There is likely to be a new men's singles champion at Wimbledon this year – unless Richard Krajicek's battered body can carry him through to cause a sensation – but it will not be Greg Rusedski. Yesterday the British No 2 lost his final set, held over from the previous evening, 6-4 to the Belgian Xavier Malisse, who will now meet either Australia's Mark Philippoussis or Krajicek in the quarter-final.
So "Rusedski Ridge" is no more and will become "Henman Hill" again, with the British No 1, despite not having played well thus far, left as the only survivor capable of planting the Union flag at its summit. While his compatriot was passing up a wonderful opportunity to reach the last eight for only the second time, Henman was able to enjoy a day off to prepare for today's meeting with the Brazilian Andre Sa.
Rusedski claimed, not unreasonably, to have had the better of the match over five sets, but had to admit that he lost the important points yesterday. At break point for Malisse in the seventh game, he netted a straightforward volley and then, when offered a chance to break back at 4-5, could only watch an ace fizz past him. He saved one match point with a net cord but, when faced with another, netted a backhand return and was left to rue the waste of a chance to go on and improve on his previous best at Wimbledon, the quarter-final defeat to Cedric Pioline five years ago.
"It was a great opportunity but I did the best I could," Rusedski said. "It just came down to maybe two balls at the end of the match. You can have the momentum but, if you don't take it when it counts, then you end up the wrong way. I'm still young, I'm only 28 so I've still got a few more years left in me to do well."
Some felt the British No 2 might have done better by advancing to the net more, a strategy which he dismissed as dangerous against the "crafty" Malisse: "He loves a target. If you come in and keep chipping, he's going to keep passing. Down the middle, he's not as good, but on the wings he's very dangerous."
Dangerous enough for Rusedski to include him among five potential winners, including whoever comes through between Philippoussis and Krajicek. It looked at one stage as if the Battle of Wounded Knee, Elbow and all other Moving Parts might finish prematurely when the Dutchman, already down by one set and a break, had to call the trainer for treatment to his hamstring and shoulder. He recovered and had taken the ultimate serve-and-volley match to two sets apiece – all decided on tie-breaks – before more rain came shortly after seven o'clock.
Krajicek had played only one singles match in 18 months before the tournament because of elbow trouble. His opponent's knee injuries originally dated back to the Wimbledon quarter-final of 1999 and he now has synthetic cartilage injected into it every six months. On yesterday's form, the treatment works well.
Remarkably, Krajicek fought back to retrieve his second-set break with two fine returns, then win the tie-break. After an 80-minute break for rain, the third followed a predictable pattern, with only two break points, until a tie-break in which the Australian suddenly seized the upper hand, running through it 7-1.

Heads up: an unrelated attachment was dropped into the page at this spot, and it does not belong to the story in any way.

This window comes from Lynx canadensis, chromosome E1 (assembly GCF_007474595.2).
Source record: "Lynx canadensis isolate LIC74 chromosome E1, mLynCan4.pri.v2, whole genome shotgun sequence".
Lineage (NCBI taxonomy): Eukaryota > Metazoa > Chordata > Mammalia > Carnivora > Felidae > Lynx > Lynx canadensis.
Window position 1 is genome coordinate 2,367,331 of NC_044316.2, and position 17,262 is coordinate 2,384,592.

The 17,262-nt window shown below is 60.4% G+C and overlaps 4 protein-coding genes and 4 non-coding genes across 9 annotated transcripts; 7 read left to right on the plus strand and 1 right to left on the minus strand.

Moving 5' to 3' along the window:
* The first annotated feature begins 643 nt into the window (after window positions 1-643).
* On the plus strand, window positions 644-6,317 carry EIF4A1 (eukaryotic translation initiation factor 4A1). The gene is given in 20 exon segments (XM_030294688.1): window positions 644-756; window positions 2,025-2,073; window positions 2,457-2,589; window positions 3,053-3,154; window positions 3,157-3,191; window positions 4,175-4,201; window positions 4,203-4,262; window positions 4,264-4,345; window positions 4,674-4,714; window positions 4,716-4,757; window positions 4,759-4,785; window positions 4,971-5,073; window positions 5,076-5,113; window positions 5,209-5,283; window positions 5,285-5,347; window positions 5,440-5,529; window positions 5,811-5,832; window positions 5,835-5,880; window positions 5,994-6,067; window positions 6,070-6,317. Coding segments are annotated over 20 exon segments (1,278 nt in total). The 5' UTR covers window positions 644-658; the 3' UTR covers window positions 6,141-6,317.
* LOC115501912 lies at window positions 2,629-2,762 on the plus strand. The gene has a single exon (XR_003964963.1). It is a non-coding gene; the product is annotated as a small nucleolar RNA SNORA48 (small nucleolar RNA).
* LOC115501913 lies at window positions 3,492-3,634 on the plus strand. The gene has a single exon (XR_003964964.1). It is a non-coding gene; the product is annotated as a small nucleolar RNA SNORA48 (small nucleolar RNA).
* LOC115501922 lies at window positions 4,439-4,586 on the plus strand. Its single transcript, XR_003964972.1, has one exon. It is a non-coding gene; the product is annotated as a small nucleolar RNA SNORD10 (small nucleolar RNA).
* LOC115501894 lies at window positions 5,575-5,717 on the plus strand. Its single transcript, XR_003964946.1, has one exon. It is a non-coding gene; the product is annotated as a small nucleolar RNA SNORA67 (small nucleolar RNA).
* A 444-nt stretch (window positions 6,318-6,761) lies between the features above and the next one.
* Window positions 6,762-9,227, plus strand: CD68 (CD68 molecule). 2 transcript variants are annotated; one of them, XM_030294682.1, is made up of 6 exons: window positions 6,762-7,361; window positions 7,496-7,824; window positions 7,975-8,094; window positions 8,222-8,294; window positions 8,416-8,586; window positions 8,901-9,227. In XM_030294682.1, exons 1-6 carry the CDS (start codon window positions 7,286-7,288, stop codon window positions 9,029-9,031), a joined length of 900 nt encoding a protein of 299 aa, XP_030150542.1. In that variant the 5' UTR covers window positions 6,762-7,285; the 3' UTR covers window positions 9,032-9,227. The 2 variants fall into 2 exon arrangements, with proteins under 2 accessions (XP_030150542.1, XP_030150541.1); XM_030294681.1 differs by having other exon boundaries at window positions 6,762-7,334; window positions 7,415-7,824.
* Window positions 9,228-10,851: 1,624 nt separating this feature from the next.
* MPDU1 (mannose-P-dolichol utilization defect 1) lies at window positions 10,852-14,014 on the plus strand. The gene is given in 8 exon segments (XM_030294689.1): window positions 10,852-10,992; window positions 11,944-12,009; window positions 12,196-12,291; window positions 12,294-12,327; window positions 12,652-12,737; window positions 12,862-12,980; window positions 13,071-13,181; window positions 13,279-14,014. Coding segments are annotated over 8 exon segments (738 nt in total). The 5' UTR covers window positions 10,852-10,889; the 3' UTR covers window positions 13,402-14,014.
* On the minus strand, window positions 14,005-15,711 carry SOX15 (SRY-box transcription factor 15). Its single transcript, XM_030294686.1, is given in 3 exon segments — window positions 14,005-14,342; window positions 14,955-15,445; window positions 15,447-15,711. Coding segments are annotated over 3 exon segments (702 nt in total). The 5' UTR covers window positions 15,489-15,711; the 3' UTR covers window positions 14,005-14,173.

If Krajicek's head went down, it remained there only briefly and he seemed to have shrugged off any worries, either psychological or physical, about his injuries. By the fourth set he was winning as many games to love as Philippoussis and yet another tie-break became inevitable. There was a fine passing winner against the serve for each man before Krajicek made the decisive breakthrough with a backhand pass down the line. Malisse will be rubbing his hands at the prospect of meeting an exhausted winner tomorrow.
Today it is England against Brazil in the quarter-final, which has a familiar ring, as Henman takes on Sa. Supporters on "Henman Hill" must hope that the British No 1 will have learnt from David Seaman to beware the lob. He was grateful for a day off yesterday to recover fully from the stomach ailment that beset him – for the second time this year – in beating Michel Kratochvil on Monday and said: "It's a match I feel I should win but I've got to go out there and prove it."
A number of pundits are not convinced. After Pat Cash, the 1987 champion, said that he will wear one of Sue Barker's dresses on the BBC's highlights programme on Sunday if Henman wins the tournament, Chris Evert yesterday described his form to date as "very mediocre". He is clearly not at his best, whereas Sa is on a roll and loving it. The 25-year-old right-hander has never before been beyond the second round of a Grand Slam tournament. Having lost a five-setter to a cramping Arvind Parmar in the first round last year, adding to his reputation as something of a choker, he came to Wimbledon with five successive defeats behind him before beating the 31st seed, Stefan Koubek, and suddenly blossoming.
And finally... news to worry those looking further ahead than Sunday: Pete Sampras, having nursed his wounds for a few days after a second-round defeat by George Bastl, has sent an e-mail to his fitness trainer, Brett Stevens, at Wimbledon announcing that he is "ready to go" again. Stevens has been summoned back to the United States to help Sampras prepare for the American hard-court season.
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